A Quick Example

Before I get started I will show a quick example of an implementation of promises for reference.

function createPromise(input){
    return new Promise(function(resolve,reject){
        //do something
        resolve(input);
    })
}
let testPromise = createPromise(1);
testPromise.then(function(data){
    console.log(data);
});

Introduction

A lot of the power of JavaScript comes from the fact that it’s an asynchronous language. This means that we don’t have to wait for one operation to finish before moving on to another. Some languages do this with threading, but sine JS is a single-threaded language, we use callbacks or promises.

If you are already familiar with the concept of a callback then a the idea of a promise should be pretty easy to grasp. A promise works in much the same way as a callback but allows us to write cleaner code that is is easier to read and debug.

A phrase often used in programming is “Callback Hell”. Simply put this is the state of having too many callbacks nested inside of each other. One calling the other and each pushing your next block of code further to the right.

Callback Hell?

function thing(num,data,callback){
    data += " Thing "+num+" ";
    callback(data);
}
let num = 1;//each function will add one thing to our string
thing(num,"Data: ",function(data){
    num+=1;
    console.log(data);
    thing(num,data,function(data){
        num+=1;
        console.log(data);
        thing(num,data,function(data){
            num+=1;
            console.log(data);
            //enter callback hell
            thing(num,data,function(data){
                num+=1;
                console.log(data);
                thing(num,data,function(data){
                    console.log(data);
                });
            });
        });
    });
});

Expected Output:

Data:  Thing 1,
Data:  Thing 1, Thing 2,
Data:  Thing 1, Thing 2, Thing 3,
Data:  Thing 1, Thing 2, Thing 3, Thing 4,
Data:  Thing 1, Thing 2, Thing 3, Thing 4, Thing 5,

Of course this is an overly simplified example that doesn’t really do anything that requires callbacks, but hopefully the point has been illustrated.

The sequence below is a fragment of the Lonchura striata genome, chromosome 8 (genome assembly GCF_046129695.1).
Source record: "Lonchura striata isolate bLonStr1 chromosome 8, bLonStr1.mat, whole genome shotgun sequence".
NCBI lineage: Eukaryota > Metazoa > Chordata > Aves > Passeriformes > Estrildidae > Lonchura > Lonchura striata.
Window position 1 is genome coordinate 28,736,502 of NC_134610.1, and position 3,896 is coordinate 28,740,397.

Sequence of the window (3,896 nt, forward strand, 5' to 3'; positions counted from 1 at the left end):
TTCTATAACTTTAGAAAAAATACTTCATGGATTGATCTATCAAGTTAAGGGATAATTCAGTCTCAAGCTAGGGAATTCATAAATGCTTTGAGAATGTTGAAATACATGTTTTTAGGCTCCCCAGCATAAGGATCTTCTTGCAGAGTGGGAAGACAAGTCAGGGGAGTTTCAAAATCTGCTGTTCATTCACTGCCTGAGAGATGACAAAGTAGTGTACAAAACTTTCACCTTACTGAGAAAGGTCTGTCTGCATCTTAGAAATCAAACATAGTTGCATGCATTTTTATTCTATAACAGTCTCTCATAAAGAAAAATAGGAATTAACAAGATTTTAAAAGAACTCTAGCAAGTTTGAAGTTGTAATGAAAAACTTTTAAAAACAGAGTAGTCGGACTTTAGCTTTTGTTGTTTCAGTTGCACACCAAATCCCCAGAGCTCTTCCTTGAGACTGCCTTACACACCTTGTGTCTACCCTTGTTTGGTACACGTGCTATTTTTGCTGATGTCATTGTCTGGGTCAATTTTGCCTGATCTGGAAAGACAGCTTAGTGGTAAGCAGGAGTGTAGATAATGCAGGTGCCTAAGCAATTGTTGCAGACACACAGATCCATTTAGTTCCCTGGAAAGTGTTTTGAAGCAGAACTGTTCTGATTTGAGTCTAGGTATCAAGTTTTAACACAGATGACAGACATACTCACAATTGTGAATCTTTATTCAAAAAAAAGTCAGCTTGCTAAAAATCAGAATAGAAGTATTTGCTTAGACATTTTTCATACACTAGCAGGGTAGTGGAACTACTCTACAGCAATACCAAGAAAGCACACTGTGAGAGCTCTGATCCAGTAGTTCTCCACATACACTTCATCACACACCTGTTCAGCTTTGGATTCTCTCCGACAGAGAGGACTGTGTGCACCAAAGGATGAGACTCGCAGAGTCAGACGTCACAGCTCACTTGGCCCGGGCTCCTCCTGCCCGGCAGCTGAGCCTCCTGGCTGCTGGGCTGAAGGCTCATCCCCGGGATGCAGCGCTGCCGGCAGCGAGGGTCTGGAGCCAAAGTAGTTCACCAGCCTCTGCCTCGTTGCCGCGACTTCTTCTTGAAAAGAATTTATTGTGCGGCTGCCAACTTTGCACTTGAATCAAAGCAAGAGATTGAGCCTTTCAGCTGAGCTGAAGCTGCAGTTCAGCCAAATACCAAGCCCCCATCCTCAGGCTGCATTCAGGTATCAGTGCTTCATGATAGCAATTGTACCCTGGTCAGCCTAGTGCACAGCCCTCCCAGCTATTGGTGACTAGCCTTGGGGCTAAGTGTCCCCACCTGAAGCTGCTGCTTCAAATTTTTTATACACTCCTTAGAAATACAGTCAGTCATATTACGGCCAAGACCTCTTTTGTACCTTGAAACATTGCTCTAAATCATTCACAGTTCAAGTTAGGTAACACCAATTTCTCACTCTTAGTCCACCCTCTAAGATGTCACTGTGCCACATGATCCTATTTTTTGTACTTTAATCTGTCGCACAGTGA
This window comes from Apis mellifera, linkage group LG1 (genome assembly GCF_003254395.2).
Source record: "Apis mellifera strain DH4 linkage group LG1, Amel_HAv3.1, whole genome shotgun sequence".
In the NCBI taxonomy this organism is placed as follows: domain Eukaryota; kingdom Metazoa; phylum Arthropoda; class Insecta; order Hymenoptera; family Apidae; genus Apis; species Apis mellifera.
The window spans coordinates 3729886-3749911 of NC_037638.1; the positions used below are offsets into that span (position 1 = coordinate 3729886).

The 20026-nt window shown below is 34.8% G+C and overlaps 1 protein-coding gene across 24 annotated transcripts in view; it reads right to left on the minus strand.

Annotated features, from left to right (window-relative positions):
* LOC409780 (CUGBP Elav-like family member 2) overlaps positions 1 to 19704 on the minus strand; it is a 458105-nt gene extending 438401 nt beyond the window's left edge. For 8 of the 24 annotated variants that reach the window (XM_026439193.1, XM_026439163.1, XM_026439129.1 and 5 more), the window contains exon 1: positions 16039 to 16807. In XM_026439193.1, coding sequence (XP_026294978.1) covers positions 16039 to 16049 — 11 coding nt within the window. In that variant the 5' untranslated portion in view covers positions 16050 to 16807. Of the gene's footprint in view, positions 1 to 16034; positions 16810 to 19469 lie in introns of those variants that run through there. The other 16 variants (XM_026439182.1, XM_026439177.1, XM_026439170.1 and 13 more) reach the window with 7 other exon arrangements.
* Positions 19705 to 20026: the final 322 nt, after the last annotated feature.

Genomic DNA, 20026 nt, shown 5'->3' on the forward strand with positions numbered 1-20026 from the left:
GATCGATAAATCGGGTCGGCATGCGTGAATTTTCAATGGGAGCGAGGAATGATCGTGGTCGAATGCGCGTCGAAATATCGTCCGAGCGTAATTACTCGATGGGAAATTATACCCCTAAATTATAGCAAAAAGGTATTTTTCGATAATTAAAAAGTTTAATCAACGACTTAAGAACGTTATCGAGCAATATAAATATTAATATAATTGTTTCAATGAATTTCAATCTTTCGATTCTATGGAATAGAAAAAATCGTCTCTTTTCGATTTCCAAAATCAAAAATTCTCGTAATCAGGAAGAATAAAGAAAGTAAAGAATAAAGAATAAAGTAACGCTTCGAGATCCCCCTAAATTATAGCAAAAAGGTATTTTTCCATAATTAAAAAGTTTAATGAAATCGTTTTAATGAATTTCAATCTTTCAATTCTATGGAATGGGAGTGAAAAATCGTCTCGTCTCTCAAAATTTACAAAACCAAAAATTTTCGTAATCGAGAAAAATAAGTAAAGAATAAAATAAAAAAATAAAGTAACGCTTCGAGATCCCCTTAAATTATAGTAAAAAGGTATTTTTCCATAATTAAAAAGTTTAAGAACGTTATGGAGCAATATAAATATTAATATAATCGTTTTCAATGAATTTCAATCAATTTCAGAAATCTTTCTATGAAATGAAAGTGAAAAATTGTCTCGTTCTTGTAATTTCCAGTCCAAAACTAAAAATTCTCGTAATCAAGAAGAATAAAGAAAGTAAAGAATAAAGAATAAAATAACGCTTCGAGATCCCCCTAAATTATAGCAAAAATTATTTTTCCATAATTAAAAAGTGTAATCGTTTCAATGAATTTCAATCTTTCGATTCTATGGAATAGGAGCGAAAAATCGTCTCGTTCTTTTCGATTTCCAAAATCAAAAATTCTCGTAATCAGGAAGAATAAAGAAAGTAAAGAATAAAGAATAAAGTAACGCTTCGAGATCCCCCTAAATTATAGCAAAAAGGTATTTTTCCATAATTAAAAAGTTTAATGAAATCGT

So How Do Promises Help?

Here is the same logic but using promises instead of callbacks.

function thing(num,data){
    return new Promise(function(resolve,reject){
        data += " Thing "+num+" ";
        resolve(data);
    });
}
let num = 1;
let result = thing(num,"Data: ");
result.then(function(data){
    num+=1;
    console.log(data);
    return thing(num,data);
}).then(function(data){
    num+=1;
    console.log(data);
    return thing(num,data)
}).then(function(data){
    num+=1;
    console.log(data);
    return thing(num,data)
}).then(function(data){
    num+=1;
    console.log(data);
    return thing(num,data)
}).then(function(data){
    console.log(data);
});

As you can see this code isn’t much shorter but it is much easier to read and involves less scrolling to the left.

How Do I Actually Use These Things?

Here is a bare-bones example of how to implement a promise. First we create a new promise, then we resolve it.

function createPromise(input){
    return new Promise(function(resolve,reject){
        //duplicate input
        input += input;
        resolve(input);
    })
}

let testPromise = createPromise(1);

testPromise.then(function(data){
    console.log(data);
});

The expected output would be:

2

Here is the same logic using callbacks for reference:

function createCallback(input,callback){
    //duplicate input
    input+=input;
    callback(input);
}

createCallback(1,function(data){
    console.log(data);
})

The expected output would also be:

2

What About The Real World?

In real life, none of the examples so far have actually done something asynchronous. Like I said above, this is the real power of promises. So let’s go ahead and setup an actual real life example of using promises.

For this example we are going to read some data from an external JSON file and then iterate through it listing the names in the file.

//NodeJS
const fs = require('fs');

function readData(){
    return new Promise(function(resolve,reject){
        fs.readFile('data.json', 'utf8', function(err, contents) {
            contents = JSON.parse(contents);
            resolve(contents);
        });
    })
}

let read = readData();
read.then(function(data){
    for(index in data){
        console.log(data[index].name);
    }
});

[NOTE] Async/Await

We can also make use of the new await functionality. This allows us to use promises in a little more friendly manner.

var test = function (data){
    return new Promise(function(resolve,reject){
        setTimeout(() => resolve(data), 1000)
    });
}
async function test2(){
    var t = await test("test");
    return t;
}
test2().then(function(data){
    console.log(data);
});
// Outputs "test" after 1 second.

Further Reading

MDN Web Docs.

Google Developers.